By Clayton Whitfield, SaaSOptics
Sometimes in life, making ends meet is the only option. We’ve all faced situations where doing the thing that is “good enough for now” is the only option. Managing the financial operations of your SaaS business shouldn’t be one of those times.
In their early days, most recurring revenue businesses manage financial operations with spreadsheets. Instead of robust finance systems that are expensive, they create homegrown SaaS financial operations by cobbling spreadsheets together with traditional accounting software. And while that may be good enough when a business is in its infancy, it will create a great deal of chaos, overhead and problems down the road.
If you are managing your SaaS finances with spreadsheets, it’s not too late, but it’s important to put a plan in place for reliable financial operations that will serve your business now and in the years to come.
If you’re using spreadsheets to track revenue, you’ll quickly reach a point where things begin to break down. SaaS businesses aren’t static, and the volatility that comes with customer upgrades, downgrades and cancellations is impossible to track using a spreadsheet. They can be valuable for ad hoc financial analysis and financial modeling, but spreadsheets are poor at managing data, which is the key focus of financial operations as a business grows. Before you know it, you’re making critical business decisions based on disconnected, static spreadsheets. An error in one calculation can have a devastating domino effect.
It’s important to put a system in place that will allow you to make decisions driven by insight from accurate data. You can’t do this by stitching together spreadsheets with a bunch of disparate tools. Growth requires real-time insight into the financial health of your business.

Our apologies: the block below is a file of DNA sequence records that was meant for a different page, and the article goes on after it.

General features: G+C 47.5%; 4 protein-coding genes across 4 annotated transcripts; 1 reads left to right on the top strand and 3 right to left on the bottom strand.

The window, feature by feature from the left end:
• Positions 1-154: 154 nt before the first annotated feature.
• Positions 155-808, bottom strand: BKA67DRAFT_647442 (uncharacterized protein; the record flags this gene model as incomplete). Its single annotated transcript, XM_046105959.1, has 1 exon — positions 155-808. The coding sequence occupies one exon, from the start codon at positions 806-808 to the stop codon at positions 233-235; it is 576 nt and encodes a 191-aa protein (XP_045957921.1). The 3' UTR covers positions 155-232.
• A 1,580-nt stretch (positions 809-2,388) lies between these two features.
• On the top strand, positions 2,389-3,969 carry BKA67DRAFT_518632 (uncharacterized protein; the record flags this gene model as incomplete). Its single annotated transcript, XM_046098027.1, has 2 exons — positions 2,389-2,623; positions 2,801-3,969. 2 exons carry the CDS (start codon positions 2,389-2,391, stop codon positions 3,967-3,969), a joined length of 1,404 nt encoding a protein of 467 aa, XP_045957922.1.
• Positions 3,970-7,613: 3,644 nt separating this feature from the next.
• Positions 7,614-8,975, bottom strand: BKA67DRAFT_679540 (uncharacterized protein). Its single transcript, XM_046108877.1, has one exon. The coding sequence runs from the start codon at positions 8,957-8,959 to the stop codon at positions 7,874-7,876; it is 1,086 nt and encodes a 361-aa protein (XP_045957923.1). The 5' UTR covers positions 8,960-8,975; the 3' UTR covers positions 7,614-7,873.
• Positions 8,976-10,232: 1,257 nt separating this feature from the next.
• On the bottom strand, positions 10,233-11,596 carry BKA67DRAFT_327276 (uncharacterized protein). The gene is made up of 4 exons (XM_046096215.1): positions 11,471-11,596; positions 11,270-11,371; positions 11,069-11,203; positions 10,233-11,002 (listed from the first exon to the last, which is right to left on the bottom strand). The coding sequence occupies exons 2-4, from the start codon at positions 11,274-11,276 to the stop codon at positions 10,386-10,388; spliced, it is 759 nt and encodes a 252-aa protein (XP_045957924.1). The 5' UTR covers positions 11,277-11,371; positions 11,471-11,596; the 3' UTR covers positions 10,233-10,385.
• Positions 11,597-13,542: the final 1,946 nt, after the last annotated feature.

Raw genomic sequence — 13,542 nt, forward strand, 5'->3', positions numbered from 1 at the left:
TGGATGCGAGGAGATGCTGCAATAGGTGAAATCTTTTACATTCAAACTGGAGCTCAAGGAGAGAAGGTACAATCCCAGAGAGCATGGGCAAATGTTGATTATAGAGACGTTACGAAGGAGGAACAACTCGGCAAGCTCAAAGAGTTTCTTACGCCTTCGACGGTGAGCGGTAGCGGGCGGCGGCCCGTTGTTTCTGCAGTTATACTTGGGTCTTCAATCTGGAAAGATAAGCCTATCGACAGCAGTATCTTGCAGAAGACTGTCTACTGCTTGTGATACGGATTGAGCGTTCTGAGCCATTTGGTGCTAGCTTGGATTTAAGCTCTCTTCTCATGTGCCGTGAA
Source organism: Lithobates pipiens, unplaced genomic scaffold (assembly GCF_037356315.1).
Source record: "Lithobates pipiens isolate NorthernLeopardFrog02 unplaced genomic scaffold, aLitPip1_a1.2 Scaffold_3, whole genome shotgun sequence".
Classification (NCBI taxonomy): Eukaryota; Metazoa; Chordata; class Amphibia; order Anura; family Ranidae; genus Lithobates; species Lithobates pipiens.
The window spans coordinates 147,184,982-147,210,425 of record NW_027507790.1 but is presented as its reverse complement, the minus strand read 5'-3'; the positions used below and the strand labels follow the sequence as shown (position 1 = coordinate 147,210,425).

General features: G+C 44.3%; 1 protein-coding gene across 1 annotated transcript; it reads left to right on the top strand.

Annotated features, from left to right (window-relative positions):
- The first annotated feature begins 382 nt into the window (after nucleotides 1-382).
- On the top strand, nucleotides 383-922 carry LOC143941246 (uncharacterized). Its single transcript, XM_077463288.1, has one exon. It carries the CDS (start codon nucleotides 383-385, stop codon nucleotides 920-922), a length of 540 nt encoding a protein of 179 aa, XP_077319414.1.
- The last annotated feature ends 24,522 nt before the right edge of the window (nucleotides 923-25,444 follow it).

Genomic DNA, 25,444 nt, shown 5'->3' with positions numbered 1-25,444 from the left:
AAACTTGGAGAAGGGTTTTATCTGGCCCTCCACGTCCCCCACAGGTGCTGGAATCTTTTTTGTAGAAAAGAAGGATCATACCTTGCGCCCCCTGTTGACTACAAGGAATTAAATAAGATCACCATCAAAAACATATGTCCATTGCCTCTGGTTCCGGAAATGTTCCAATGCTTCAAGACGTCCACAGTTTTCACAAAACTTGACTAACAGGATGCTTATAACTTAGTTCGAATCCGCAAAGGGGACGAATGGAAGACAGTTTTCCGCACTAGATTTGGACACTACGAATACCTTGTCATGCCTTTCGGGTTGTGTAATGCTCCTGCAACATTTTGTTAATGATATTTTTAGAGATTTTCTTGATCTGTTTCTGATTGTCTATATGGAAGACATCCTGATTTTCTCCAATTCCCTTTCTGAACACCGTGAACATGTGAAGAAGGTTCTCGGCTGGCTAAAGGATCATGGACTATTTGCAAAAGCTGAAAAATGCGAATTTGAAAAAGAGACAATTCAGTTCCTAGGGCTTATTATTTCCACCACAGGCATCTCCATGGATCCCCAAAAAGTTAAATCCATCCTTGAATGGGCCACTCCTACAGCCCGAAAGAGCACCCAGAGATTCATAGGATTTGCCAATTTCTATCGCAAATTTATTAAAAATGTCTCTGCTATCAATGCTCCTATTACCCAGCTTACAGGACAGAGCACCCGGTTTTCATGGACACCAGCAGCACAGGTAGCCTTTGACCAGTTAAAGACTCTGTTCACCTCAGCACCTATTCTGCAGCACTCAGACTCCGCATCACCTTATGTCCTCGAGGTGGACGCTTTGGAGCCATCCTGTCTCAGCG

Without the right financial operations and system in place, you’re stuck making important business decisions based on anecdotal or inaccurate information, and as a result, your business will appear to be a risky investment. Ultimately, this will lower your valuation and make it extremely challenging to raise capital effectively. If an investor or potential acquirer asks to see your revenues going back two years or even one year, you should be able to quickly and easily deliver.
To run and grow a recurring revenue business, you must have solid GAAP financials and accurate metrics. This is another area where spreadsheets fall short.
GAAP financials tell you where the business stands today but reveal very little about the composition (new vs. existing) and reliability (high vs. low churn) of your recurring revenue. On the other hand, metrics like churn, subscription momentum and customer lifetime value will provide visibility into those revenue components, along with the growth and momentum of your business. Even if you get one of these right in spreadsheets, the likelihood that you’ll get all of them right is slim. Not to mention, this impossible feat is time-consuming. By putting the right system in place, you’ll eliminate errors, decrease overhead and gain the peace of mind that comes with using accurate, sound metrics to quantify and make decisions that grow your business.
Because managing financial operations is very finance- and accounting-centric, many forget to treat them as having an “operational” component. If you ran a manufacturing company, you would be obsessed with the efficiency of your production line. You would devote tremendous effort and time to identify throughput and quality issues. Applying that same lens to your financial operations can tell you a lot. You don’t have to turn your financial operations into a manufacturing floor, but you should identify constraints and quality problems (most of which will probably back to a spreadsheet).
Don't let early success get in your way. Managing the financial operations of a recurring revenue or SaaS business isn’t easy, but it doesn’t have to be a burden if you start off with the right system and processes in place.